“They do things they are not supposed to be able to,” says Andreas Fahlman, a research scientist with the Fundación Oceanogràfic in Valencia, Spain. The essence of how beaked whales have escaped our attention is not how deep they dive, but how long they stay down there. People have forever been fascinated by animals that live in water but, like us, must hold their breath when they’re under it. In an early exploration of such creatures’ limits, the American physiologist Laurence Irving once held a muskrat under water for 12 minutes, only to watch it dive again the moment he let it go. (He gave up on a beaver after just six minutes, when it started thrashing.) At the time, Irving was aware of whalers’ reports that northern bottlenose whales could linger underwater for two hours. Such claims sounded apocryphal.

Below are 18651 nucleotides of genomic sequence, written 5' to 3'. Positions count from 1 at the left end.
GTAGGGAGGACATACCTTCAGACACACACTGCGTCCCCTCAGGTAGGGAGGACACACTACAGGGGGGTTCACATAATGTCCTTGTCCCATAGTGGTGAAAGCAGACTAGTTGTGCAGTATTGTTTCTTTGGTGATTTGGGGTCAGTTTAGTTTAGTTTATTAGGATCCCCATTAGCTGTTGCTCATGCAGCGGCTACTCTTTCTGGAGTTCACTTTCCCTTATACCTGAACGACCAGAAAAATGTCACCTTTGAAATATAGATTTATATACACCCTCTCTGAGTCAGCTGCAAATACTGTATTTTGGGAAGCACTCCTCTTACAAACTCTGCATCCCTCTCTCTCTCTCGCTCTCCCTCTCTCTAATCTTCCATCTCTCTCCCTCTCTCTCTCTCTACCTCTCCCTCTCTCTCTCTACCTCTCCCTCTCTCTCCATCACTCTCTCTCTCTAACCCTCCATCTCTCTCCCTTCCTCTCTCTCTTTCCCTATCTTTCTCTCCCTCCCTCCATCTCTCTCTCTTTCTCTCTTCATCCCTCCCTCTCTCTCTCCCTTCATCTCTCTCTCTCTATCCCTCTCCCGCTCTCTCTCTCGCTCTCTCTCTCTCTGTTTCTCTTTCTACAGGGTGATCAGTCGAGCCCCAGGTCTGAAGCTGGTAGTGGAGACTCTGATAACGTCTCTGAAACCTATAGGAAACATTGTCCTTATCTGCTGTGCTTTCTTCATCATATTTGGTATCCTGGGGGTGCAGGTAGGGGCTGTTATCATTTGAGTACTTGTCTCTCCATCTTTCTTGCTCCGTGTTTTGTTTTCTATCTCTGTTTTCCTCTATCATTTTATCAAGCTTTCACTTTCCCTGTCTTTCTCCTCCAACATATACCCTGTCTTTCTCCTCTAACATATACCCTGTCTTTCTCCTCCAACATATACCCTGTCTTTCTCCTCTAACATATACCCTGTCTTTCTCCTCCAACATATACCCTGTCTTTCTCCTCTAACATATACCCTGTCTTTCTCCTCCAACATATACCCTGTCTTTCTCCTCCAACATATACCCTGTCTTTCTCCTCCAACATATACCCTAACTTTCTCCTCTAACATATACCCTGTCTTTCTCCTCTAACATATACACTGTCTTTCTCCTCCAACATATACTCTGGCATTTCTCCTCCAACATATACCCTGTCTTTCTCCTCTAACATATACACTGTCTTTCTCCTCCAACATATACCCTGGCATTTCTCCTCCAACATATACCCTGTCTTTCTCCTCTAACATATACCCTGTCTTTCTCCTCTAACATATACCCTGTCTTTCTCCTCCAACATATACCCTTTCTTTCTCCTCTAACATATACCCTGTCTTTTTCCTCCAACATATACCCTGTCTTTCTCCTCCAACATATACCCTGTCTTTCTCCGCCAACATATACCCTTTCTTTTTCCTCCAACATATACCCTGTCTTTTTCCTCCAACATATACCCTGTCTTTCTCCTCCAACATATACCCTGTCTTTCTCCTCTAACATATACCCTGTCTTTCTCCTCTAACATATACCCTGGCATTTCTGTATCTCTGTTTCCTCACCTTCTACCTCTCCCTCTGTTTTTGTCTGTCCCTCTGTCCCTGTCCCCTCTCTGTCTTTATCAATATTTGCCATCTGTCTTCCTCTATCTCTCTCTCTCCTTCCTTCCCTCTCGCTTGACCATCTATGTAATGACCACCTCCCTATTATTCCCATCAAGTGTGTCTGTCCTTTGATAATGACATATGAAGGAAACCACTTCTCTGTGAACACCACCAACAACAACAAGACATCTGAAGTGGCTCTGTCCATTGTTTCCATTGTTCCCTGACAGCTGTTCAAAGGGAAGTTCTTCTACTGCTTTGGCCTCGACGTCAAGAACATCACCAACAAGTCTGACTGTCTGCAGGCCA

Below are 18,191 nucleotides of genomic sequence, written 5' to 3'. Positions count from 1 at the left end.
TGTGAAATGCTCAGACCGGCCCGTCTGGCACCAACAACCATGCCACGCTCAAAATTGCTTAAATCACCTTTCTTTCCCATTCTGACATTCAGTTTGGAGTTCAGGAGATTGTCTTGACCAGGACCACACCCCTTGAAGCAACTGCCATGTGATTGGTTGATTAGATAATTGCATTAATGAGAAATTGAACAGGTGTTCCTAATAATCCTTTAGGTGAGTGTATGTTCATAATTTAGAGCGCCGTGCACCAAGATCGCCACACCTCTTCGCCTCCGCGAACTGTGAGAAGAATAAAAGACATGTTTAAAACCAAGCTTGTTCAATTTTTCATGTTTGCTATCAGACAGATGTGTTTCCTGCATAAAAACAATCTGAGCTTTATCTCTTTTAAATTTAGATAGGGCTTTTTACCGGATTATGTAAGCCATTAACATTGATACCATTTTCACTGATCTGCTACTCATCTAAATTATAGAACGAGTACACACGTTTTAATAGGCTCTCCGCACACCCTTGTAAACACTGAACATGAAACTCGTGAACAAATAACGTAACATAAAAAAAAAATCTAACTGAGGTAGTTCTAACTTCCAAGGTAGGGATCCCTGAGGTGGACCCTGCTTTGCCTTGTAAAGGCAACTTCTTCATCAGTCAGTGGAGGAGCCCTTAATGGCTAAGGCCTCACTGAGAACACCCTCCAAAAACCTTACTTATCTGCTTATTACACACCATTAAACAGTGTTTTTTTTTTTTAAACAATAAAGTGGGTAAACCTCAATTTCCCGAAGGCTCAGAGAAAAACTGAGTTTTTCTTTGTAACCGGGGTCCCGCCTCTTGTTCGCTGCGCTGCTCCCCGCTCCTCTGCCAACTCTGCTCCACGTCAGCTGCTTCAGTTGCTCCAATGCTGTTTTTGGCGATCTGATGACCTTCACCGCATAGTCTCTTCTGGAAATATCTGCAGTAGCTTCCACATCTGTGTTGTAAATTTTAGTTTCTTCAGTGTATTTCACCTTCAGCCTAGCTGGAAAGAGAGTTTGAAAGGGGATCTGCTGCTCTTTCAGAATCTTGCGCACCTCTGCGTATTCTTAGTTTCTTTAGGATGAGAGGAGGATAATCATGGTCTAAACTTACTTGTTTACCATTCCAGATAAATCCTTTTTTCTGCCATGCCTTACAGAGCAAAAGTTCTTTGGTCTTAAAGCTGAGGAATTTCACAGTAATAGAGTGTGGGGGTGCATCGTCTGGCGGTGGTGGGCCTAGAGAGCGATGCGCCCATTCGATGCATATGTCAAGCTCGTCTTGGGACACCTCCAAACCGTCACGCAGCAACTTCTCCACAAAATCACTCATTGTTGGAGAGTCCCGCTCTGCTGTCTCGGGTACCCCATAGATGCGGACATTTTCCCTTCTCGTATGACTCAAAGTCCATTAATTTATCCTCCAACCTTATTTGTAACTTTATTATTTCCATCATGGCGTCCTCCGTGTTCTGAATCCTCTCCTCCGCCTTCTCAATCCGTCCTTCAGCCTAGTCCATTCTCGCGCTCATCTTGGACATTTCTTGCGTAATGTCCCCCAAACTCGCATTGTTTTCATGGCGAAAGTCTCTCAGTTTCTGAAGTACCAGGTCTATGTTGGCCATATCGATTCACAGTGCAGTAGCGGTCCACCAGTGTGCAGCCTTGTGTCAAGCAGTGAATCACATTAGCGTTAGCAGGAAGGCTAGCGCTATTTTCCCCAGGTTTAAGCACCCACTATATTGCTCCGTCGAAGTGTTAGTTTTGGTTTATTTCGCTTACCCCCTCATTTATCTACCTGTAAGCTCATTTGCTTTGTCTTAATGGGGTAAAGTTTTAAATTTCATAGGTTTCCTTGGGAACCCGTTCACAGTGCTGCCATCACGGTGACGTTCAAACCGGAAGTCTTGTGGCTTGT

MARCH 24, 2021
by UK Research and Innovation
A new study is the first to identify how human brains grow much larger, with three times as many neurons, compared with chimpanzee and gorilla brains. The study, led by researchers at the Medical Research Council (MRC) Laboratory of Molecular Biology in Cambridge, UK, identified a key molecular switch that can make ape brain organoids grow more like human organoids, and vice versa.
The study, published in the journal Cell, compared ‘brain organoids’ – 3-D tissues grown from stem cells which model early brain development—that were grown from human, gorilla and chimpanzee stem cells.
Similar to actual brains, the human brain organoids grew a lot larger than the organoids from other apes.